3. National health expenditure data. CMS website. http://www.cms.gov/Research-Statistics-Data-and-Systems/Statistics-Trends-and-Reports/NationalHealthExpendData/index.html. Updated May 5, 2014. Accessed July 25, 2014.

4. The Lewin Group. Individuals living in the community with chronic conditions and functional limitations: a closer look. HHS website. http:// aspe.hhs.gov/daltcp/reports/2010/closerlook. pdf. Published January 2010. Accessed March 9, 2015.

5. Aldridge MD, Kelley AS. Epidemiology of serious illness and high utilization of healthcare. In: Dying in America: Improving Quality and Honoring Individual Preferences Near the End of Life: Committee on Approaching Death: Addressing Key End of Life Issues. Washington, DC: National Academies Press; 2014.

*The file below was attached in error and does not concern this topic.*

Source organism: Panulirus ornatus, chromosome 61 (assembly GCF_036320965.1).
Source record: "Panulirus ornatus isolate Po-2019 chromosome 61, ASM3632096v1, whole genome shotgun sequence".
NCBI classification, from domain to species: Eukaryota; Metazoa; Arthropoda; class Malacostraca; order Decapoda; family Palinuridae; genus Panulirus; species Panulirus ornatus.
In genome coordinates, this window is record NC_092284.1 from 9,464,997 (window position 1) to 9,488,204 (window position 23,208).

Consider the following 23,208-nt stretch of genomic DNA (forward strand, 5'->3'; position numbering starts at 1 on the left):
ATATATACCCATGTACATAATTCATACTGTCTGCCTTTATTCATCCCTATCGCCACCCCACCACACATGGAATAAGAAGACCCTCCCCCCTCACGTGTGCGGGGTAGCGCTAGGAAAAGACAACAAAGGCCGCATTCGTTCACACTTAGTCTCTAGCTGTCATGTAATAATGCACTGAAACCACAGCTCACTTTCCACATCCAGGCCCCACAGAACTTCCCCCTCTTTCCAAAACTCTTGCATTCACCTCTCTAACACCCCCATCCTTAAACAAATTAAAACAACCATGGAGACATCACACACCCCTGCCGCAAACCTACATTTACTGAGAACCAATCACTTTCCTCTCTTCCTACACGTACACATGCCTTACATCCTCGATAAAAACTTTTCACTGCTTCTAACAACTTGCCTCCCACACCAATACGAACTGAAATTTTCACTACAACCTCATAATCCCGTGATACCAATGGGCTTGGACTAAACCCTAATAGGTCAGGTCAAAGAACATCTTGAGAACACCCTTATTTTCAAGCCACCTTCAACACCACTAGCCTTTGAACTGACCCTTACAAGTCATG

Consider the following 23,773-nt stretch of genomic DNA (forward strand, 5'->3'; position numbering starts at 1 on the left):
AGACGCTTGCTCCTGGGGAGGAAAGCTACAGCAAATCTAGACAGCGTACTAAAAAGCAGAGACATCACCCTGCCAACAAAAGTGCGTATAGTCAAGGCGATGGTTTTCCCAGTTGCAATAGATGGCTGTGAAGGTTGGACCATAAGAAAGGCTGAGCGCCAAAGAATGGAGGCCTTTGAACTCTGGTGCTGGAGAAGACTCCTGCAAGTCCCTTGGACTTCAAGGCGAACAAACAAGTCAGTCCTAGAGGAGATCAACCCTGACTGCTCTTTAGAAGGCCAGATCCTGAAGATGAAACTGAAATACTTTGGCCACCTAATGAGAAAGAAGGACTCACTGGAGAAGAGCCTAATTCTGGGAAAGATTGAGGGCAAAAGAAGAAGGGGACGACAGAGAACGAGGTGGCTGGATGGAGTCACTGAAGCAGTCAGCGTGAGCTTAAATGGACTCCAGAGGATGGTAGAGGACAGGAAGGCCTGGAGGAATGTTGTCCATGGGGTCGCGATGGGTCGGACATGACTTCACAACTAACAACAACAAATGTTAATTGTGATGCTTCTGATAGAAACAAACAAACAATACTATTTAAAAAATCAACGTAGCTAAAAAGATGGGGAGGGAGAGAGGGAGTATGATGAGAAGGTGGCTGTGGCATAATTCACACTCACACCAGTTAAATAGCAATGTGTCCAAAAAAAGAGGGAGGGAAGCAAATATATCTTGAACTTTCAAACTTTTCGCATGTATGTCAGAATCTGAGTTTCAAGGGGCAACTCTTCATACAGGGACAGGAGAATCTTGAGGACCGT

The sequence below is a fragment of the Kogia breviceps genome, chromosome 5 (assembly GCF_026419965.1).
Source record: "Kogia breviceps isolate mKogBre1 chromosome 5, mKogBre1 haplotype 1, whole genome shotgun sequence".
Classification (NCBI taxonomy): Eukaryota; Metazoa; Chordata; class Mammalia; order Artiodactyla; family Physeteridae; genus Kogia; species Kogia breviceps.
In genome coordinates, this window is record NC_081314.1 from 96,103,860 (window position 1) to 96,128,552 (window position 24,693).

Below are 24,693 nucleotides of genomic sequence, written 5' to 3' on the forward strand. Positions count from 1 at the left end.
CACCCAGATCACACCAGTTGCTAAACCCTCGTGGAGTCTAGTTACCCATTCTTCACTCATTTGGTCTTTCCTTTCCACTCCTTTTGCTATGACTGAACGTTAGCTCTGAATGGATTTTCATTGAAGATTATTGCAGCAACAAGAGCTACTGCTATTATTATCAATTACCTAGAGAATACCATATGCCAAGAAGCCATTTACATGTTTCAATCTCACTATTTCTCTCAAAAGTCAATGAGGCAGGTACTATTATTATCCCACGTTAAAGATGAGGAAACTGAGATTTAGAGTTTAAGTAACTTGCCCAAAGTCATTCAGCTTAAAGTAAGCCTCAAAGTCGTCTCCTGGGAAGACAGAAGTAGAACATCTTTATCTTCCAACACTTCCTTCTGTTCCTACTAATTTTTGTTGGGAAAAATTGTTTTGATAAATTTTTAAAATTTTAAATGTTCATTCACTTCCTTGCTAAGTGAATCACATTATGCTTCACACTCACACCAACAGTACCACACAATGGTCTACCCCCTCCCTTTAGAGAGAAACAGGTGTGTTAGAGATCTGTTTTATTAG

6. Hanson LC, Danis M, Garrett J. What is wrong with end-of-life care? Opinions of bereaved family members. J Am Geriatr Soc. 1997;45(11):1339- 1344.

7. Institute of Medicine (US) Committee on Advancing Pain Research, Care, and Education. Relieving Pain in America: Blueprint for Transform- ing prevention, Care, Education, and Research. Washington, DC: National Academies Press; 2011.

8. Teno JM, Clarridge BR, Casey V, et al. Family perspectives on end-of-life care at the last place of care. JAMA. 2004;291(11):88-93.

9. Mitchell SL, Teno JM, Kiely DK, et al. The clini- cal course of advanced dementia. N Engl J Med. 2009;361(16):1529-1538.

10. Higginson IJ, Finlay I, Goodwin DM, et al. Do hospital-based palliative teams improve care for patients or families at the end of life? J Pain Symptom Manage. 2002;23(2):96-106.